Albertsons is making a play for the top spot in the U.S. grocery industry with the purchase of rival Safeway for more than $9 billion in cash and stock.
Safeway, now the second-largest chain behind Kroger Co., owns the Vons and Pavilions brands in Southern California. With the purchase, Albertsons would operate more than 2,400 stores, compared with Kroger's 2,640.
The companies said no stores would be closed as part of the transaction, although executives said that the Federal Trade Commission could require divestitures. The combined entity would employ more than a quarter of a million workers, giving it one of the largest head counts in corporate America.
Wall Street seemed cheered by the much-rumored acquisition, which many analysts saw as a necessary step in a cutthroat market increasingly crowded with competitors.
"Consolidation like this was certain to happen," said Jason Moser, an analyst with the Motley Fool. "This is a total scale play in an industry where scale is what matters the most."
Some consumer advocates worried that growing consolidation among grocery chains could lead to fewer choices and higher prices, even though the two supermarket companies took pains to emphasize the benefits to customers.
"It's scary, as if Coke and Pepsi got together," said Jamie Court, president of Consumer Watchdog, a Santa Monica advocacy group. "This is really a threat to consumers' getting the lowest prices and the best services. Companies always say there's economy of scale, but in our view, less competition always equals higher prices."
The deal with Albertsons would give Safeway investors $40 a share, including $32.50 a share in cash.
Board members of Safeway, based in Pleasanton, Calif., unanimously approved the transaction, which is expected to close in the fourth quarter, assuming it passes muster with antitrust regulators.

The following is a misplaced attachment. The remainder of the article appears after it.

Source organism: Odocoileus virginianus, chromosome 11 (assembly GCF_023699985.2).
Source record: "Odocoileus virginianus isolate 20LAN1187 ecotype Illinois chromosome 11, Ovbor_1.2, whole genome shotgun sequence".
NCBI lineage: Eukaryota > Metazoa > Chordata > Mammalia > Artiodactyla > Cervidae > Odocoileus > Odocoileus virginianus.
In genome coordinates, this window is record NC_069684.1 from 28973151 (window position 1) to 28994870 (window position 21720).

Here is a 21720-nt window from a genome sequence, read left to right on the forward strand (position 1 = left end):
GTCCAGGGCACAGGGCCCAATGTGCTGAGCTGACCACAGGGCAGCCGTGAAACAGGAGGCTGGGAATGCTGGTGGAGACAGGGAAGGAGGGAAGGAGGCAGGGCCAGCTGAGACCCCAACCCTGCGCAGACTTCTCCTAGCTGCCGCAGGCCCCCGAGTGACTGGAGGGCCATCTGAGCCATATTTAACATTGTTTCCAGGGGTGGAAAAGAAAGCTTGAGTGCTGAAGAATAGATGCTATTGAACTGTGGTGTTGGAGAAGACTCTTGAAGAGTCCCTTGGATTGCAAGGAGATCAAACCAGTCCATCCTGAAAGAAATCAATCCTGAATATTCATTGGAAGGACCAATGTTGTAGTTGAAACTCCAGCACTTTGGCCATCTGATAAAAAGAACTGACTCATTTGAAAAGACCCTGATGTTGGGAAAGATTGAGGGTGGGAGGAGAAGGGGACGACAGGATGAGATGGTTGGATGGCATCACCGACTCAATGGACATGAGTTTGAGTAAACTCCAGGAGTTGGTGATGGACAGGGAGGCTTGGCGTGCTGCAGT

Albertsons, of Boise, Idaho, is owned by private equity firm Cerberus Capital Management and other investors, which is offering the proposal through its AB Acquisition arm.
Albertsons Chief Executive Robert G. Miller would serve as executive chairman of the resulting company, while Robert Edwards, currently chief executive of Safeway, would be chief executive.
Consumers are increasingly diversifying their grocery shopping, spreading their purchases among multiple retailers instead of sticking to one stop at a single supermarket, Miller told reporters in a Thursday conference call.
The marriage would help both companies retain positions of power in a grocery industry that includes home-delivery companies, online food retailers such as Amazon Fresh, upscale supermarkets such as Whole Foods and more, he said.
"The way people shop for groceries has fundamentally changed," Miller said. "We have to adapt."
He added that a combined Safeway and Albertsons would lead to "substantial cost savings" and fresher and higher-quality products resulting from a more efficient purchasing and distribution system.
More than 19% of market share in the U.S. grocery industry belongs to Kroger, whose chains include Ralphs and Food 4 Less, according to Euromonitor International.